Bad weather threatens malt barley exports

Late seeding and persistent late-summer rain have inflicted serious quality damage on much of this year’s barley crop

Canada will likely have to curtail exports of malting quality barley this year, says an industry official.

“We will find enough malting barley for the domestic industry of course and for a limited export program,” said Peter Watts, managing director of the Canadian Malting Barley Technical Centre.

He said it will be difficult to meet the regular export requirements of about one million tonnes.

“It’s going to be tight, I guess is what I’m saying.”

Bruce Burnett, analyst with MarketsFarm, said that was not the expectation heading into the 2019-20 crop year.

“If we’d have had a nice, clear harvest season everybody would have expected we’re going to have a massive oversupply of malting barley,” he said.

That is because farmers planted an estimated 7.4 million acres of the crop, a 14 percent increase over the previous year.

But late seeding and persistent late-summer rains have inflicted serious quality damage on much of this year’s barley crop.

“We will have a significant amount that has fallen into the feed side of things,” he said.

Mitchell Japp, cereals specialist with Saskatchewan Agriculture, said anything harvested before the heavy rains started in September should be in reasonably good condition.

There was a lot of good quality barley grown in southwestern Saskatchewan and yields have been high on the early-harvested crop.

But about half of the crop got soaked late in the season and is unlikely to make malting quality.

“Malting barley is designed to germinate quickly and it does just that when it has got moisture,” he said.

“I’ve seen reports of pretty significant pre-harvest sprouting and chitting, which from a malt perspective is not very desirable.”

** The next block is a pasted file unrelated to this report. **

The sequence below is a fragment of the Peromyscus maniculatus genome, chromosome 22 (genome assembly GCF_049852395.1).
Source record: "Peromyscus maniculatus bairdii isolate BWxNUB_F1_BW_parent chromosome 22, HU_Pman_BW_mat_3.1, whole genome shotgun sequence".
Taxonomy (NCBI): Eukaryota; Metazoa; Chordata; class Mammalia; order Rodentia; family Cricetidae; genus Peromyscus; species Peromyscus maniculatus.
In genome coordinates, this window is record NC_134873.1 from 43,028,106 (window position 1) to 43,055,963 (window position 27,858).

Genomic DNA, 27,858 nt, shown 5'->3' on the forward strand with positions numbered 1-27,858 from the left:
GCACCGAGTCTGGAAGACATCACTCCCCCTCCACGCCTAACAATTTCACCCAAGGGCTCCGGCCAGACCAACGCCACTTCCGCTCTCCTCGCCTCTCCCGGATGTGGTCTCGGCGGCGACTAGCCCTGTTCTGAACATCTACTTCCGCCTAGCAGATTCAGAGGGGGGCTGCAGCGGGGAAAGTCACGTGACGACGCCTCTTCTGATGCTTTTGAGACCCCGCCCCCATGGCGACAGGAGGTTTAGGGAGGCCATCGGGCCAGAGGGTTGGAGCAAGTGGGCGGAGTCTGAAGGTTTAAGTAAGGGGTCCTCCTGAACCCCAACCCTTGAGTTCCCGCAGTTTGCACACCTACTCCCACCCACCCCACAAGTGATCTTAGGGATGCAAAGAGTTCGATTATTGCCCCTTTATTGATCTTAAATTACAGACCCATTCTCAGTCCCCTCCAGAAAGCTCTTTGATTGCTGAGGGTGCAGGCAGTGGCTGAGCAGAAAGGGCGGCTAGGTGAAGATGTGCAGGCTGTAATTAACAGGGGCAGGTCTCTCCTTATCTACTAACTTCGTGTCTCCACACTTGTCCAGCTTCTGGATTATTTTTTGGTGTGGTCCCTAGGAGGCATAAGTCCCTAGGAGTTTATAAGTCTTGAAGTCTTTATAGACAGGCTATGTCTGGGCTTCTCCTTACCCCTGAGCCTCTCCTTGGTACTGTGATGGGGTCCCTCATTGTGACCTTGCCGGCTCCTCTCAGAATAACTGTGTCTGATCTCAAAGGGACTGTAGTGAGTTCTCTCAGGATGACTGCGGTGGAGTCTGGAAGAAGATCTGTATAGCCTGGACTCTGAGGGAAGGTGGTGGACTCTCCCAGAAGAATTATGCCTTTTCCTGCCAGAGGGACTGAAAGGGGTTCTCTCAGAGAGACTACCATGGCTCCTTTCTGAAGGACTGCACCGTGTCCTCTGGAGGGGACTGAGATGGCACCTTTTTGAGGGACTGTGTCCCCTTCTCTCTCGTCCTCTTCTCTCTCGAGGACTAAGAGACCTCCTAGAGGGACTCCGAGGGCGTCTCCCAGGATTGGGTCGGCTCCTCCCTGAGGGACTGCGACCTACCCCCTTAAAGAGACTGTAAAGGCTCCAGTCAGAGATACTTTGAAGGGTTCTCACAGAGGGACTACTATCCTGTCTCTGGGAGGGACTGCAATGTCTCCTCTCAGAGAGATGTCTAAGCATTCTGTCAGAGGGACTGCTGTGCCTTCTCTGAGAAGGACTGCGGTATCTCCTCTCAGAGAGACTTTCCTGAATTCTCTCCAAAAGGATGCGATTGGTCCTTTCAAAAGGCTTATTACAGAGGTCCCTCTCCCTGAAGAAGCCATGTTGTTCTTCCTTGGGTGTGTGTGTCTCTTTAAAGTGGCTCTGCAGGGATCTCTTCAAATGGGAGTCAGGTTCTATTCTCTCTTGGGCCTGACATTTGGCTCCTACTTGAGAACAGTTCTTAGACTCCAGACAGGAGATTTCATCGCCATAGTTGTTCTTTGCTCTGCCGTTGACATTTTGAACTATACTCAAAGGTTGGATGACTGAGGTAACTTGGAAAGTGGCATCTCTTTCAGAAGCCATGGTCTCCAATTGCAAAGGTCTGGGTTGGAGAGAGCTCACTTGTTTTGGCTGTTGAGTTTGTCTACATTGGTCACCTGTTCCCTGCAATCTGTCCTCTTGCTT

Watts said even the early-harvested barley that appeared to be dry and in good shape is proving problematic.

“There must have been just enough rain in those first couple of weeks of August that there was some pre-sprouting happening. It’s really widespread,” he said.

Barley remaining in fields that has since been rained and snowed on is destined for the feed market.

“It is going to be a disaster for a lot of farmers,” he said.

Burnett was a little more optimistic about the condition of the unharvested barley because much of it is located in northern Saskatchewan and Alberta.

That portion of the crop is just entering the stage of development where it is susceptible to damage, so it may have avoided some of the quality downgrading caused by the September rains.

Burnett believes there should be an “acceptable” malting quality premium of 75 cents to $1 per bushel over feed barley this year.

Watts expects the premium to be wider than that for top quality malting barley but there will be a sliding scale depending on whether it is chitted or stained.

The good news is there is no sign of fusarium in this year’s crop.

“That’s one bright spot in all this,” he said.

“That will be helpful for sure.”

The United States Department of Agriculture is forecasting 60.7 million tonnes of European Union barley production, the second biggest crop in the last decade.

Watts said it is a big crop but protein levels are extremely low, particularly in France where the average is in the eight to nine percent range.

Burnett said the big wild card is Australia. The government is forecasting a 9.5 million tonne harvest, up from 8.3 million tonnes the previous year, but it has been dry.

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